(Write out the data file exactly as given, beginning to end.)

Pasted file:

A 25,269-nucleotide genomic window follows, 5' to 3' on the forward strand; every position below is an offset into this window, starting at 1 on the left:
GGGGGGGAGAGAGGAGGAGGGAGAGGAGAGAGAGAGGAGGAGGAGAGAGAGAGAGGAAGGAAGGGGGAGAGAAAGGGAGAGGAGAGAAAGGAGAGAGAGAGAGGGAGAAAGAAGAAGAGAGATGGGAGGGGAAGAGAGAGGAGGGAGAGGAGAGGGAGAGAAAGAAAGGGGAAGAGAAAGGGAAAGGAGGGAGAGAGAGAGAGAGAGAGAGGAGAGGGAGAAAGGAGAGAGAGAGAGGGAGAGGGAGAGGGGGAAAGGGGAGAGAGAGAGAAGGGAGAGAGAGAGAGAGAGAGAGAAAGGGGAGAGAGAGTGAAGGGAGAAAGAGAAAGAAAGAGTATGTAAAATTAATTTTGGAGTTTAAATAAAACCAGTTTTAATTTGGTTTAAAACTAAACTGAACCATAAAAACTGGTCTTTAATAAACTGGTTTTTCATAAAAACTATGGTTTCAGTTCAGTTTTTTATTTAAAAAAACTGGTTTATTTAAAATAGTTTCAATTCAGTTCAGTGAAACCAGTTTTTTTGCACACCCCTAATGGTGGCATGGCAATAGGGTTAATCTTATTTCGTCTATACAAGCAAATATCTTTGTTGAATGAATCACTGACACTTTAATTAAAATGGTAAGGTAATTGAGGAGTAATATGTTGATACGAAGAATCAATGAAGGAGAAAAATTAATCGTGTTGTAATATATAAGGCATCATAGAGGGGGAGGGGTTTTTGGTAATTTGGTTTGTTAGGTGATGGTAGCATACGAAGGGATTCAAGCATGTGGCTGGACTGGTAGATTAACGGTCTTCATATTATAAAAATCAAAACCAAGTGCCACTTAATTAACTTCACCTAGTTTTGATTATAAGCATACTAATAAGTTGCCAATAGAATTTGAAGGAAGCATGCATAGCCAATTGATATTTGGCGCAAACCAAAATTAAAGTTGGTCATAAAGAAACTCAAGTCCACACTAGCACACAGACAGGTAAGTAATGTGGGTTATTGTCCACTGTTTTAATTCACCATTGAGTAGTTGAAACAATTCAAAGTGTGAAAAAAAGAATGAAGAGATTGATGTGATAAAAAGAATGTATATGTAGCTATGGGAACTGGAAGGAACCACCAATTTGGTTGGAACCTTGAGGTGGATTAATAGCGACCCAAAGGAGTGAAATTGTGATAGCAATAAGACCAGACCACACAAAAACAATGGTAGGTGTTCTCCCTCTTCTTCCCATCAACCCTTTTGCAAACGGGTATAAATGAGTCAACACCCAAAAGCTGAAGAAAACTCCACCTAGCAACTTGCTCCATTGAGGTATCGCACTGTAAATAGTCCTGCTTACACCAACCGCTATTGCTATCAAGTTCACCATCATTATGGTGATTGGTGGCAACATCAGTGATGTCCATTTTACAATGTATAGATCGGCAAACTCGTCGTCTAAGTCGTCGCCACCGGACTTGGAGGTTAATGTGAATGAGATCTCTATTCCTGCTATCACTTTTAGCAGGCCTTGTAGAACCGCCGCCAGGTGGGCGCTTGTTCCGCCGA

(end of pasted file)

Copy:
A 25,269-nucleotide genomic window follows, 5' to 3' on the forward strand; every position below is an offset into this window, starting at 1 on the left:
GGGGGGGAGAGAGGAGGAGGGAGAGGAGAGAGAGAGGAGGAGGAGAGAGAGAGAGGAAGGAAGGGGGAGAGAAAGGGAGAGGAGAGAAAGGAGAGAGAGAGAGGGAGAAAGAAGAAGAGAGATGGGAGGGGAAGAGAGAGGAGGGAGAGGAGAGGGAGAGAAAGAAAGGGGAAGAGAAAGGGAAAGGAGGGAGAGAGAGAGAGAGAGAGAGGAGAGGGAGAAAGGAGAGAGAGAGAGGGAGAGGGAGAGGGGGAAAGGGGAGAGAGAGAGAAGGGAGAGAGAGAGAGAGAGAGAGAAAGGGGAGAGAGAGTGAAGGGAGAAAGAGAAAGAAAGAGTATGTAAAATTAATTTTGGAGTTTAAATAAAACCAGTTTTAATTTGGTTTAAAACTAAACTGAACCATAAAAACTGGTCTTTAATAAACTGGTTTTTCATAAAAACTATGGTTTCAGTTCAGTTTTTTATTTAAAAAAACTGGTTTATTTAAAATAGTTTCAATTCAGTTCAGTGAAACCAGTTTTTTTGCACACCCCTAATGGTGGCATGGCAATAGGGTTAATCTTATTTCGTCTATACAAGCAAATATCTTTGTTGAATGAATCACTGACACTTTAATTAAAATGGTAAGGTAATTGAGGAGTAATATGTTGATACGAAGAATCAATGAAGGAGAAAAATTAATCGTGTTGTAATATATAAGGCATCATAGAGGGGGAGGGGTTTTTGGTAATTTGGTTTGTTAGGTGATGGTAGCATACGAAGGGATTCAAGCATGTGGCTGGACTGGTAGATTAACGGTCTTCATATTATAAAAATCAAAACCAAGTGCCACTTAATTAACTTCACCTAGTTTTGATTATAAGCATACTAATAAGTTGCCAATAGAATTTGAAGGAAGCATGCATAGCCAATTGATATTTGGCGCAAACCAAAATTAAAGTTGGTCATAAAGAAACTCAAGTCCACACTAGCACACAGACAGGTAAGTAATGTGGGTTATTGTCCACTGTTTTAATTCACCATTGAGTAGTTGAAACAATTCAAAGTGTGAAAAAAAGAATGAAGAGATTGATGTGATAAAAAGAATGTATATGTAGCTATGGGAACTGGAAGGAACCACCAATTTGGTTGGAACCTTGAGGTGGATTAATAGCGACCCAAAGGAGTGAAATTGTGATAGCAATAAGACCAGACCACACAAAAACAATGGTAGGTGTTCTCCCTCTTCTTCCCATCAACCCTTTTGCAAACGGGTATAAATGAGTCAACACCCAAAAGCTGAAGAAAACTCCACCTAGCAACTTGCTCCATTGAGGTATCGCACTGTAAATAGTCCTGCTTACACCAACCGCTATTGCTATCAAGTTCACCATCATTATGGTGATTGGTGGCAACATCAGTGATGTCCATTTTACAATGTATAGATCGGCAAACTCGTCGTCTAAGTCGTCGCCACCGGACTTGGAGGTTAATGTGAATGAGATCTCTATTCCTGCTATCACTTTTAGCAGGCCTTGTAGAACCGCCGCCAGGTGGGCGCTTGTTCCGCCGA